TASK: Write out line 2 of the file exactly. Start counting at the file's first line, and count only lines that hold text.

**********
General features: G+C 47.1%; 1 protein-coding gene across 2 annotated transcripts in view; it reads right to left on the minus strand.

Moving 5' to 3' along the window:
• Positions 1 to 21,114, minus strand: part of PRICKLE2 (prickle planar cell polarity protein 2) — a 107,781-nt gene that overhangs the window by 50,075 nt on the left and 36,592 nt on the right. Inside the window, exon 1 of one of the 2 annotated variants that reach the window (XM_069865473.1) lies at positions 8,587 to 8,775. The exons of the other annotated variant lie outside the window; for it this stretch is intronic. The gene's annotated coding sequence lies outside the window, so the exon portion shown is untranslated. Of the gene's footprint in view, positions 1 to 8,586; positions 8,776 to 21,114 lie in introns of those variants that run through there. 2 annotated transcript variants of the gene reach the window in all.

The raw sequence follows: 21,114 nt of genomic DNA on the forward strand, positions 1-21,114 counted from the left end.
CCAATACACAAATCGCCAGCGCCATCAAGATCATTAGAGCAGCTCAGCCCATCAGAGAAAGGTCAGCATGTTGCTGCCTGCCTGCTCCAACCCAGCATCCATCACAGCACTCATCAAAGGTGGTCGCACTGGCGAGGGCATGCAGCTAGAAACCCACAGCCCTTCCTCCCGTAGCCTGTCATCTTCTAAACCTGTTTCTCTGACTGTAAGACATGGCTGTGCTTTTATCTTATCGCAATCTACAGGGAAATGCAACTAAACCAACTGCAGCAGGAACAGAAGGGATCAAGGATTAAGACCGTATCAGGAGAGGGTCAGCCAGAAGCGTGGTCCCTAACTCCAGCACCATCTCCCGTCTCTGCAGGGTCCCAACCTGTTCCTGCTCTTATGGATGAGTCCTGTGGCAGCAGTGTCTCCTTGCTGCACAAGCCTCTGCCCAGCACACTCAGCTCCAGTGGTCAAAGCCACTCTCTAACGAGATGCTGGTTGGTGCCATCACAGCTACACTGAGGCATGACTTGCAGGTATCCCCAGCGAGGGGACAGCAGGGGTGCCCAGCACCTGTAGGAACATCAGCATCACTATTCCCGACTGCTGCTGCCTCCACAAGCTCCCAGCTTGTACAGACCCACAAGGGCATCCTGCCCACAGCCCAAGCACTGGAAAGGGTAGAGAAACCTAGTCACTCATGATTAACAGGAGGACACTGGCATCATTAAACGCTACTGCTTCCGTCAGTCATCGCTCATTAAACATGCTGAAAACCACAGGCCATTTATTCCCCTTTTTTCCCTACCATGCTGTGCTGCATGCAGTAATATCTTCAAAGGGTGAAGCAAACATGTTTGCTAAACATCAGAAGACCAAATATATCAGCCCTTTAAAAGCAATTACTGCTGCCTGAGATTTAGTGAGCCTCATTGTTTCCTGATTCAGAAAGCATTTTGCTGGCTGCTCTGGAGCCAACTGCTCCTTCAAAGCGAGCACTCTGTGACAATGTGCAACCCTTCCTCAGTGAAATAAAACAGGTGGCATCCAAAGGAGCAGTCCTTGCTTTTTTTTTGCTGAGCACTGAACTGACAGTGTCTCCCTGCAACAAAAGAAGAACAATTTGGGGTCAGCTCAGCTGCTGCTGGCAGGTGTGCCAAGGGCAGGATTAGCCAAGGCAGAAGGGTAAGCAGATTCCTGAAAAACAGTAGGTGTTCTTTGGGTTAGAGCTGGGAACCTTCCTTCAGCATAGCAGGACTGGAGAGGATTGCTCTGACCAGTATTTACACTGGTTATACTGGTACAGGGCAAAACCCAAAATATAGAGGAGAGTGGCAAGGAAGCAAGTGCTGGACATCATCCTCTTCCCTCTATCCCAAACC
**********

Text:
Moving 5' to 3' along the window: